CMS recently began sharing the staff turnover and weekend data confidentially to providers and has also recently shared details about the technical details of the calculations, according to Robin Hiller, CPA, of RLH Consulting. She believes some providers have been motivated to start thinking differently about how they utilize their administrative nursing staff differently throughout the week.
“I do not think that it is helpful to the profession to begin publicly reporting this data in the midst of the greatest staffing shortage the profession has ever faced, especially in light of the vaccine mandate soon to take effect, which can potentially exacerbate the staffing shortage even further,” Hiller told McKnight’s Wednesday.
” … this frankly feels like one more way to kick us while we’re down.”Robin Hiller
She added that there are concerns about some of the data assumptions being used in the calculations that could make them misleading. She believes more time is needed to vet the information and calculation details before publicly reporting.
“To the best of my knowledge, CMS has not yet made available to the profession the details of how these new measures would be used in the Five Star rating, and I think even if we weren’t in the midst of the PHE and related staffing crisis, it would be fair to providers to ‘preview’ the new [Five Star] rating results for a period of time (six months to one year) before the new rating would be used publicly,” Hiller urged.
She added that “with all the profession has gone through in the past three years, and continues to struggle with, this frankly feels like one more way to kick us while we’re down.”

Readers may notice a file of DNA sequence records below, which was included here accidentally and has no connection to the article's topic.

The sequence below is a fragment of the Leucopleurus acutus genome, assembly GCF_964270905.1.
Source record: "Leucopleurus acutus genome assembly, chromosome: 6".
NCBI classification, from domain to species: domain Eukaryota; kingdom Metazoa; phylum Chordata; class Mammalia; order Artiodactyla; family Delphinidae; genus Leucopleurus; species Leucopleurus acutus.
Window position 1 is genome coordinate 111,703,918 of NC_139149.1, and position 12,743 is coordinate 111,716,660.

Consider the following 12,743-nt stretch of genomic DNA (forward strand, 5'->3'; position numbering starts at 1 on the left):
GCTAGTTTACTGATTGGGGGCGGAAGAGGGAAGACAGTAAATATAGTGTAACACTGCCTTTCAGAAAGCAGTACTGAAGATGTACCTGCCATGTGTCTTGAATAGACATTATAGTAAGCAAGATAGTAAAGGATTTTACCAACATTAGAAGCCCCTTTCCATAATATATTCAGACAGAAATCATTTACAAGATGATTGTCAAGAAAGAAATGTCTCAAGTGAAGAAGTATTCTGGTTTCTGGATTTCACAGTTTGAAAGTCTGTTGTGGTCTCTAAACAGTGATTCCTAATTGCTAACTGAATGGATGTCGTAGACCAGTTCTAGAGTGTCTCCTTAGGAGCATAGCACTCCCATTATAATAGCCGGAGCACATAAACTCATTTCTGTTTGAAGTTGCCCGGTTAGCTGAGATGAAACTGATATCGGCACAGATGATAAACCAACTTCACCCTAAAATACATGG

Welcomed by others
Consumer advocates are glad to see the information posted on Care Compare and said the move is “long past due” by CMS.
“These new measures were required as part of the Affordable Care Act and CMS has been working on them for years. This new data provides important information for consumers about the staffing in a facility and how that impacts the quality of care for the residents living there,” Smetanka, executive director of the National Consumer Voice for Quality Long-Term Care, told McKnight’s Wednesday.
Smetanka said that lower staffing levels often mean residents have to wait longer or don’t receive necessary care and services. High turnover means that staff are “less likely” to know the residents, recognize changes in condition or implement preferred methods of providing care. All of this contributes to the quality of care residents receive and their quality of life, she said.
“This information is as important for consumers now as it ever was. These new measures are further evidence that we have a staffing crisis in this country — one that pre-dates the pandemic,” Smetanka said.
“Not only do we need to implement better policies that support staff, such as providing better pay and benefits and improving working conditions, but we need better accountability for the provider actions that have contributed to this crisis,” she added.